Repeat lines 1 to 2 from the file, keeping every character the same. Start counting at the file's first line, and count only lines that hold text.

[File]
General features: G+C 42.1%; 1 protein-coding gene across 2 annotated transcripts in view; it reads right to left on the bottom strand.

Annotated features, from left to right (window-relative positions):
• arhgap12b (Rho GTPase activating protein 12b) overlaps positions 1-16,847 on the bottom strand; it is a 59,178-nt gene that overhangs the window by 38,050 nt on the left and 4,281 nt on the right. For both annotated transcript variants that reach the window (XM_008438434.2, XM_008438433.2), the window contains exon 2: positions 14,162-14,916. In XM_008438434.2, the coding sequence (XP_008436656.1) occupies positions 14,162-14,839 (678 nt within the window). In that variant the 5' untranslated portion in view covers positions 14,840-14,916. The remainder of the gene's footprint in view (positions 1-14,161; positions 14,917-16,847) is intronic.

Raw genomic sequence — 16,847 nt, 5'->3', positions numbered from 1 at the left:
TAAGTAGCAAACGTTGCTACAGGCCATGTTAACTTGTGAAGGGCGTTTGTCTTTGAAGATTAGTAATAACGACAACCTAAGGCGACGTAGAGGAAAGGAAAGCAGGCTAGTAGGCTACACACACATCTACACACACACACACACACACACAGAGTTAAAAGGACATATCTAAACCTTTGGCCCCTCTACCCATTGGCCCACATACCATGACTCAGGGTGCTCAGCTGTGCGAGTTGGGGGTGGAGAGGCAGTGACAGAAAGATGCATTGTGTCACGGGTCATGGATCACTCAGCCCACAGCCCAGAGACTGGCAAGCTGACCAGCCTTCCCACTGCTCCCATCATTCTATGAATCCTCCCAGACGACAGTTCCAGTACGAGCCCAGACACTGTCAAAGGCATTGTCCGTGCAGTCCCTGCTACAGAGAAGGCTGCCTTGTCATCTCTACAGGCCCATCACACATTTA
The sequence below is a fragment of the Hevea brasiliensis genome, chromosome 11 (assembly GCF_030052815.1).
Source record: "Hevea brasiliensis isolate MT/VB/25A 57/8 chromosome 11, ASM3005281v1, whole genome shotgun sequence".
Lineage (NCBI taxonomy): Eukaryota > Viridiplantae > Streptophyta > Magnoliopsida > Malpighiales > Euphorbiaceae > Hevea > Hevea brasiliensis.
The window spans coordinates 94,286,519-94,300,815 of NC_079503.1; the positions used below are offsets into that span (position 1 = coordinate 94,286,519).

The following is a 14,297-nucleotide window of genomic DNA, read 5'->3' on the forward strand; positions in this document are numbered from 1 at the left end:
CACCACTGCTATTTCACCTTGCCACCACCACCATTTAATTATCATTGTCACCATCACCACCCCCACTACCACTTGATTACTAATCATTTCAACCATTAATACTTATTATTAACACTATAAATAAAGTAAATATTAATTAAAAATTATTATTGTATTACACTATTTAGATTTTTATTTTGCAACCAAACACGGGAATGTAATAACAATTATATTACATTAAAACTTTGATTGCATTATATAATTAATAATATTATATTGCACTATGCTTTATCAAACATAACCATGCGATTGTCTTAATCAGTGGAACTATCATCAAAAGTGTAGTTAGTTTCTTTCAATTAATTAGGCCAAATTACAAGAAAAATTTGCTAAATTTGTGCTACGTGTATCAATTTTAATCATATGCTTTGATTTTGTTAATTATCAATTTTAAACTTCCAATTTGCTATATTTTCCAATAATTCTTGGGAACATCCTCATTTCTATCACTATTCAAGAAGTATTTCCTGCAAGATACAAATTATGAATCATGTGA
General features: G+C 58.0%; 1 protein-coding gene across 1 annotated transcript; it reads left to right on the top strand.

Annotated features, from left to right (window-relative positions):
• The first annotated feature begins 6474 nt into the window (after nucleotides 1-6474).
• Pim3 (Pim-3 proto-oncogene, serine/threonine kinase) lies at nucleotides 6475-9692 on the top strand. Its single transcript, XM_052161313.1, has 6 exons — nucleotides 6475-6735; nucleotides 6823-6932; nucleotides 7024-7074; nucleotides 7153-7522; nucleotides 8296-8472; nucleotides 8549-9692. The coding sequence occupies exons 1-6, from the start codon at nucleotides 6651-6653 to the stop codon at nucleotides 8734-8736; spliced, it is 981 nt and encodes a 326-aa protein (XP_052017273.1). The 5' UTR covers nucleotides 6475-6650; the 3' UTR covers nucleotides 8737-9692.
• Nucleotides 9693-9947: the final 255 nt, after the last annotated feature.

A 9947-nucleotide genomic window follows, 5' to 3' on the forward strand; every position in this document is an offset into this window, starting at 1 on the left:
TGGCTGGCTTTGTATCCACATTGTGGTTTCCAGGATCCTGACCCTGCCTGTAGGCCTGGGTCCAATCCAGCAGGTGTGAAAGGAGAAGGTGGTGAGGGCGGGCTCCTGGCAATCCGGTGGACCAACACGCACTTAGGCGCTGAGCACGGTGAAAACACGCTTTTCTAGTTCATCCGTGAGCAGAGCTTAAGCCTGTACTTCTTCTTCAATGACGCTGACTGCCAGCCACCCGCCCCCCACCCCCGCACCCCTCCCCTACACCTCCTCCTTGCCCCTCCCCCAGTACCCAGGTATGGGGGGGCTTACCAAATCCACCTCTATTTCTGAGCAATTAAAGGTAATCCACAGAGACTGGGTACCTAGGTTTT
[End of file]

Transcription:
General features: G+C 42.1%; 1 protein-coding gene across 2 annotated transcripts in view; it reads right to left on the bottom strand.

Annotated features, from left to right (window-relative positions):